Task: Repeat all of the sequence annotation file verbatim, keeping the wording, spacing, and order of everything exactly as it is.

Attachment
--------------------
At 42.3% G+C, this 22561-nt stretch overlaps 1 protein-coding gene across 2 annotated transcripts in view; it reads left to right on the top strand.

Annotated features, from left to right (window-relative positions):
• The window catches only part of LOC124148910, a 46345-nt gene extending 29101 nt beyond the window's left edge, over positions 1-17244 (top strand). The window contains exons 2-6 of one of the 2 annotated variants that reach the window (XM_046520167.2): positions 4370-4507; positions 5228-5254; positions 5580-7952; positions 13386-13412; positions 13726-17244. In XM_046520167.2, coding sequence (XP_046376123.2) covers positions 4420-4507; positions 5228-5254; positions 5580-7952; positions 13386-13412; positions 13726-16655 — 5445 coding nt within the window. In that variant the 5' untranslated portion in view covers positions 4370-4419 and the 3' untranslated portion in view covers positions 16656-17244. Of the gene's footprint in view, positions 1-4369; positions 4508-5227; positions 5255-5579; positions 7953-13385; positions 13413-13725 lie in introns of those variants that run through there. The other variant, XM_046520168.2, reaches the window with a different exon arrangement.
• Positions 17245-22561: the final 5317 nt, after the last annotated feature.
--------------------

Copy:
At 42.3% G+C, this 22561-nt stretch overlaps 1 protein-coding gene across 2 annotated transcripts in view; it reads left to right on the top strand.

Annotated features, from left to right (window-relative positions):
• The window catches only part of LOC124148910, a 46345-nt gene extending 29101 nt beyond the window's left edge, over positions 1-17244 (top strand). The window contains exons 2-6 of one of the 2 annotated variants that reach the window (XM_046520167.2): positions 4370-4507; positions 5228-5254; positions 5580-7952; positions 13386-13412; positions 13726-17244. In XM_046520167.2, coding sequence (XP_046376123.2) covers positions 4420-4507; positions 5228-5254; positions 5580-7952; positions 13386-13412; positions 13726-16655 — 5445 coding nt within the window. In that variant the 5' untranslated portion in view covers positions 4370-4419 and the 3' untranslated portion in view covers positions 16656-17244. Of the gene's footprint in view, positions 1-4369; positions 4508-5227; positions 5255-5579; positions 7953-13385; positions 13413-13725 lie in introns of those variants that run through there. The other variant, XM_046520168.2, reaches the window with a different exon arrangement.
• Positions 17245-22561: the final 5317 nt, after the last annotated feature.